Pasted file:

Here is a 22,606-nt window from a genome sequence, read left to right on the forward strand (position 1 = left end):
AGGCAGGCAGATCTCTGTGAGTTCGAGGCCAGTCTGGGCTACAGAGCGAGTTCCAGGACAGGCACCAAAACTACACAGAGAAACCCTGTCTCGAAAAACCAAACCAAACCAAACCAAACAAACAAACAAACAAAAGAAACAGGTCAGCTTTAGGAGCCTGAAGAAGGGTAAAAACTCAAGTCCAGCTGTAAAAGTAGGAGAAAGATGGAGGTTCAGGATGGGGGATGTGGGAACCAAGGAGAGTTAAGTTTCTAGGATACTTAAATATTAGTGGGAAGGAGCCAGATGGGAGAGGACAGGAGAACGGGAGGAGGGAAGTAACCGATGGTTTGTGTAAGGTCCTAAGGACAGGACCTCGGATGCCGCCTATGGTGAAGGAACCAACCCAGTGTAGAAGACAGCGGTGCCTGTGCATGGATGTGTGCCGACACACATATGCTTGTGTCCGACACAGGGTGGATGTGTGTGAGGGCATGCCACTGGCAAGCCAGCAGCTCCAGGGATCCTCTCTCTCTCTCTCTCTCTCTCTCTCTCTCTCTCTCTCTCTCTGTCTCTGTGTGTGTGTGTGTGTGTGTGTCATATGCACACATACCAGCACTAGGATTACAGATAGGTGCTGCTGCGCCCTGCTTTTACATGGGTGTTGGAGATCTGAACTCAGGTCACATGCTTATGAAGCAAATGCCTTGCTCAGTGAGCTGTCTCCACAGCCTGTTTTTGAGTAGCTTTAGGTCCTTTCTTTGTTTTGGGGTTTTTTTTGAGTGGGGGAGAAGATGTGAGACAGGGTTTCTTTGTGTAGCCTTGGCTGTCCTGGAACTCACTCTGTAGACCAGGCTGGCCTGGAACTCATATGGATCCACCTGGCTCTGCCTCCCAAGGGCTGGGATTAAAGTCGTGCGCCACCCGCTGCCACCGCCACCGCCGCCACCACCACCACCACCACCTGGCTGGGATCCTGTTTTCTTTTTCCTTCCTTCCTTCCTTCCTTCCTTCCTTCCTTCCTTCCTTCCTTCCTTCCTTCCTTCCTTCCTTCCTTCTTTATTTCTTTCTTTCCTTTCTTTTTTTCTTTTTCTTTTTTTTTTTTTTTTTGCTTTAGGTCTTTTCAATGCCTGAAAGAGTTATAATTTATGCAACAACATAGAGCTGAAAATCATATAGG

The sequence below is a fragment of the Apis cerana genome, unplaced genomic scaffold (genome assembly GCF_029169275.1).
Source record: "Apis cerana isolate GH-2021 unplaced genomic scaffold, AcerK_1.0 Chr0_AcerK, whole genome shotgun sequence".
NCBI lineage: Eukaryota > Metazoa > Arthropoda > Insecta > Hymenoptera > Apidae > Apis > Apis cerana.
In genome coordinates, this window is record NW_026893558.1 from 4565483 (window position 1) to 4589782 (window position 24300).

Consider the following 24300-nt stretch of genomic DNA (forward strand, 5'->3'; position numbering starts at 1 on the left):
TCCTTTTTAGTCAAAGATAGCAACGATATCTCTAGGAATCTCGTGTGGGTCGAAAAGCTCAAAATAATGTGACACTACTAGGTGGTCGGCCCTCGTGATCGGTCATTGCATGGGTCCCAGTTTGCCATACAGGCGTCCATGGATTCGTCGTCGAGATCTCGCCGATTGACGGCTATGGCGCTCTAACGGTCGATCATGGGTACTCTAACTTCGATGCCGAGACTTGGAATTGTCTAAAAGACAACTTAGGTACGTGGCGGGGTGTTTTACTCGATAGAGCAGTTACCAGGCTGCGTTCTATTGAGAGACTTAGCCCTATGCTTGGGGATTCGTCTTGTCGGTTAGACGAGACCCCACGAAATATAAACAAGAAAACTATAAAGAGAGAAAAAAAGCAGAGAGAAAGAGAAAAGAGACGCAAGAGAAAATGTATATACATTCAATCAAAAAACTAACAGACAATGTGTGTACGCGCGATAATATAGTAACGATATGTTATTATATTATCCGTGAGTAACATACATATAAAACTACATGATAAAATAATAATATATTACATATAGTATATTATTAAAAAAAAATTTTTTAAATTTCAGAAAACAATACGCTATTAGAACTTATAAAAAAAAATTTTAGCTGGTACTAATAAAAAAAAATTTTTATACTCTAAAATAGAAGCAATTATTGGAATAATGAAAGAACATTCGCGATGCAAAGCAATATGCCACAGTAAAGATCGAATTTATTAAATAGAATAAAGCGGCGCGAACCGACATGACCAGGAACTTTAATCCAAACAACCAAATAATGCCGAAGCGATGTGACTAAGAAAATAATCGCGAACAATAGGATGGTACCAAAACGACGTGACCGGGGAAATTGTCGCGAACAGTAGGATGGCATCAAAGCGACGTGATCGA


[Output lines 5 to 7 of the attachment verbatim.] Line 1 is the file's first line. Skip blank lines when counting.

NCBI lineage: Eukaryota > Metazoa > Arthropoda > Insecta > Hymenoptera > Apidae > Apis > Apis cerana.
In genome coordinates, this window is record NW_026893558.1 from 4565483 (window position 1) to 4589782 (window position 24300).

Consider the following 24300-nt stretch of genomic DNA (forward strand, 5'->3'; position numbering starts at 1 on the left):